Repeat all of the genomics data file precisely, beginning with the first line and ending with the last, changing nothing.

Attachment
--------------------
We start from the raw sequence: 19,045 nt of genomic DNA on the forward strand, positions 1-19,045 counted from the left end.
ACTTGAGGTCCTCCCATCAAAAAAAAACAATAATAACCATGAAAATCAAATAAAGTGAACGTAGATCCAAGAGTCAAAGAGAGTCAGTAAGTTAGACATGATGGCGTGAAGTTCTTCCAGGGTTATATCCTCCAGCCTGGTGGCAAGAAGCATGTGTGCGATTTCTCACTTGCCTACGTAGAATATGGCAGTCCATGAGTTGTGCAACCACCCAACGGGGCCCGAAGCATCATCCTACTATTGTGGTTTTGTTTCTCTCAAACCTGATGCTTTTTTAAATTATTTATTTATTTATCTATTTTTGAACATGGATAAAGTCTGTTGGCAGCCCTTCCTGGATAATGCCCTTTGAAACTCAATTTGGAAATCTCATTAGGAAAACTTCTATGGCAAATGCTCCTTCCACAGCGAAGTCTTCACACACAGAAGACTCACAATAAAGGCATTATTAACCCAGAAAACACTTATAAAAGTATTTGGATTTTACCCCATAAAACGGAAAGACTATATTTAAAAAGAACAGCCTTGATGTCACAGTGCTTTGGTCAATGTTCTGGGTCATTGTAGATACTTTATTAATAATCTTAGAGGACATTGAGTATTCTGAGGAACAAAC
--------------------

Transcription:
We start from the raw sequence: 19,045 nt of genomic DNA on the forward strand, positions 1-19,045 counted from the left end.
ACTTGAGGTCCTCCCATCAAAAAAAAACAATAATAACCATGAAAATCAAATAAAGTGAACGTAGATCCAAGAGTCAAAGAGAGTCAGTAAGTTAGACATGATGGCGTGAAGTTCTTCCAGGGTTATATCCTCCAGCCTGGTGGCAAGAAGCATGTGTGCGATTTCTCACTTGCCTACGTAGAATATGGCAGTCCATGAGTTGTGCAACCACCCAACGGGGCCCGAAGCATCATCCTACTATTGTGGTTTTGTTTCTCTCAAACCTGATGCTTTTTTAAATTATTTATTTATTTATCTATTTTTGAACATGGATAAAGTCTGTTGGCAGCCCTTCCTGGATAATGCCCTTTGAAACTCAATTTGGAAATCTCATTAGGAAAACTTCTATGGCAAATGCTCCTTCCACAGCGAAGTCTTCACACACAGAAGACTCACAATAAAGGCATTATTAACCCAGAAAACACTTATAAAAGTATTTGGATTTTACCCCATAAAACGGAAAGACTATATTTAAAAAGAACAGCCTTGATGTCACAGTGCTTTGGTCAATGTTCTGGGTCATTGTAGATACTTTATTAATAATCTTAGAGGACATTGAGTATTCTGAGGAACAAAC